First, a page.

Of course, many might answer these questions by saying that creationists are deliberately exploiting a gullible public. In this case, though, we think that Brown has a better excuse. The effect of the earth's slowing spin rate on time keeping is actually quite perplexing. We are so accustomed to thinking of the length of a day and night period as being constant that it is difficult for most of us to think of time at all without equating it to the turning of the earth on its axis. So it is easy to imagine how Brown was misled when he first read about this subject.
In order to understand what is really going on, we need to be reminded of a couple of things about the principal motions of the earth. Remember, while the length of time it takes the earth to go around the sun is quite constant, the rotation of the earth on its axis is quite a different matter, due mainly to tidal friction.
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It takes a lot of energy to move all that ocean water around twice a day, and the price of all this work is the earth's ever-slowing spin rate.
The slowing isn't noticeable to someone camping on a seashore, at least not to one camping without an extremely accurate time piece. But if one were to measure a day very accurately, wait a year, and then measure another day, the second day would, on the average, turn out to be about 0.000014 seconds longer than the first.
This is no big deal to the typical camper, but to a technological society that is seemingly addicted to a 86,400-second day it presents a real dilemma. We used to take care of this discrepancy by the simple expedient of making the seconds a little longer, so that 86,400 of them would just fill up a day.
But purists wanted a standard invariable second, so, about twenty years ago, an "atomic second" compromise was agreed upon. Since then, an atomic clock counts standard seconds while the earth just keeps slowing, so that each year it takes about 0.005 standard seconds more to complete 365.25 rotations. The slowdown rate is given just this way: 0.005 seconds per year each year. This is written: 0.005 sec./year/year. Thus we are really comparing two clocks-standard or atomic clock that does not slow down and a somewhat less-than-perfect clock that keeps slowing. Now let's get back to Brown's error.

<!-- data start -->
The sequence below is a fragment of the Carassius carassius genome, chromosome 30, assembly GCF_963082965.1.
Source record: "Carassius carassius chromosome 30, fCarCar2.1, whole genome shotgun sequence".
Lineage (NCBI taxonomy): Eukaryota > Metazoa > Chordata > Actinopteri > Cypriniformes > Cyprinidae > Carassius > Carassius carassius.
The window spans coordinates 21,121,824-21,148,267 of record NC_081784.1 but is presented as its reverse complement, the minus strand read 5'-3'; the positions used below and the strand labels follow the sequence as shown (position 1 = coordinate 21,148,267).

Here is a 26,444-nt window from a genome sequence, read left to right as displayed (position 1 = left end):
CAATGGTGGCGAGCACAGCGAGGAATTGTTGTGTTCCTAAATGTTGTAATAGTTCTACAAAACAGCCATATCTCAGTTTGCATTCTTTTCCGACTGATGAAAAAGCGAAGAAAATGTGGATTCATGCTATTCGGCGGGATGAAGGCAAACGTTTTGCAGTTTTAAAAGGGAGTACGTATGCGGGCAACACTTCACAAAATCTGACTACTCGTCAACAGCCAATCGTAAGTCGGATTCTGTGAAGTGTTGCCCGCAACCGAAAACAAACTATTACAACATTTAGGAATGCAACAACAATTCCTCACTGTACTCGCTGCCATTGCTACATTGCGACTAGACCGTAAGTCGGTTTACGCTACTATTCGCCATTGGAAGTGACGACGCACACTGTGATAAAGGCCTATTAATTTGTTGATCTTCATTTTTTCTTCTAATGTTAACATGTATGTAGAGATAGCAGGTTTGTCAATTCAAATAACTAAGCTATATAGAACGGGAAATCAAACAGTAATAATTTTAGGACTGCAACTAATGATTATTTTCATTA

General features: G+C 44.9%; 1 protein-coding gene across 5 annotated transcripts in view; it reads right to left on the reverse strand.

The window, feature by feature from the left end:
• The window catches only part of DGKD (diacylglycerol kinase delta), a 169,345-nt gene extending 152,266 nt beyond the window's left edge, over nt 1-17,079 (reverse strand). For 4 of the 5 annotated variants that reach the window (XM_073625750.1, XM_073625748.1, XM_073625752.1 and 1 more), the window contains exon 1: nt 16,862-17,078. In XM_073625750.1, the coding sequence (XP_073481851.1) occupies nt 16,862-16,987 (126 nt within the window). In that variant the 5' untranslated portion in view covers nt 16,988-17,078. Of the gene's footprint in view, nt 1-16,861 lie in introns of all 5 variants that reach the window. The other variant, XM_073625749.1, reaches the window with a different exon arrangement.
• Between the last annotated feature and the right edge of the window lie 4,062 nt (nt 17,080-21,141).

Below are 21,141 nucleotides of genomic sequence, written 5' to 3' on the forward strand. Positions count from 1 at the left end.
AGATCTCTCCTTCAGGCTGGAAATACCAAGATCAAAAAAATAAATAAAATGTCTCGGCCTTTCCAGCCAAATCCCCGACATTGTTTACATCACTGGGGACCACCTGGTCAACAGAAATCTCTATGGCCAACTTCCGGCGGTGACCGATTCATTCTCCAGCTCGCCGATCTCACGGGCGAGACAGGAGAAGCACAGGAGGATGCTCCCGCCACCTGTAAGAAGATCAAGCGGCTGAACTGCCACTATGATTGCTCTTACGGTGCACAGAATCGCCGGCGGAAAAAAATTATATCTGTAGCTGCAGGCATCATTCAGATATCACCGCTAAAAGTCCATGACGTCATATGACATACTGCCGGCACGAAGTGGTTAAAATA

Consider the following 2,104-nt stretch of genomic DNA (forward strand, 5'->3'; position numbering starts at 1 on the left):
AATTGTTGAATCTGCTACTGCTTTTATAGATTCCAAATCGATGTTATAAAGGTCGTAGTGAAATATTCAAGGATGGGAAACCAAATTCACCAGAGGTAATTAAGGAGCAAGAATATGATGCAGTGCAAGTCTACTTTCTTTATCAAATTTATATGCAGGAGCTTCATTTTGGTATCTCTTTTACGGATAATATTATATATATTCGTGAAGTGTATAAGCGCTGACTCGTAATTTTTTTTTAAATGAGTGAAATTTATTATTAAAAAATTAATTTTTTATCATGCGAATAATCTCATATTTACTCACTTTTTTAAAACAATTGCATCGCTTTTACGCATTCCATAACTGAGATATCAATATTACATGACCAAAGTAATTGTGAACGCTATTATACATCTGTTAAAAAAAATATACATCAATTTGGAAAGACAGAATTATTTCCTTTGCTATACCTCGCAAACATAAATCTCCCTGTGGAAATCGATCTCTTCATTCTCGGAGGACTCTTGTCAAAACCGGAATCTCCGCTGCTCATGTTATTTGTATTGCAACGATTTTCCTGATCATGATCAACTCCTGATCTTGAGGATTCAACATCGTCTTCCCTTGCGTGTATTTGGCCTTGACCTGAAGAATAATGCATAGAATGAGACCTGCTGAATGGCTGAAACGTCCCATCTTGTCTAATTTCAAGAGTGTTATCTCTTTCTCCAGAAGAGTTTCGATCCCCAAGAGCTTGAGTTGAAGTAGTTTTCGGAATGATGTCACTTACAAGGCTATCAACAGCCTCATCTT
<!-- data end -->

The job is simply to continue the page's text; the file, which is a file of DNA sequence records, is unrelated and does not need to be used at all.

Both the Reader's Digest and the Popular Science articles make much of what are called "leap seconds." To help understand the leap second, we would like to lead you through some simple calculations that you can do—and Brown should have done—with pencil and paper or calculator. We are going to add up the differences between a perfect clock and one that slows down a little each year. We will use the formula:
Actually, the earth's deceleration rate is not a constant 0.005 sec./year/year, but that need not concern us yet. Also, we must assume that our clock keeps perfect time. (Atomic clocks come very very close to satisfying this assumption.) Now we synchronize the clock and the earth and start keeping time. At the end of the first year, we find that the earth has slowed down and is 0.005 second behind the perfect clock. There is no need yet to let the perfect clock tick off an extra "leap" second to allow the earth to catch up with the clock. The earth would now start the second year 0.005 second behind the atomic clock.
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It would slow down another 0.005 second and at the end of the second year would be running at a rate that was 2 x (0.005) = 0.01 sec./year slower than the clock. By summing the first year's deficit and the loss incurred during the second year, we would get 0.005+0.010=0.015 second; still no need to have a leap second. The deficits at the ends of the succeeding years would be 0.03, 0.05, 0.075, 0.105, and so forth. The earth would find itself 1.05 seconds behind the clock after twenty years, and it would then be spinning at a rate that was 0.1 second per year slower than the atomic clock. (See, we told you it was confusing.)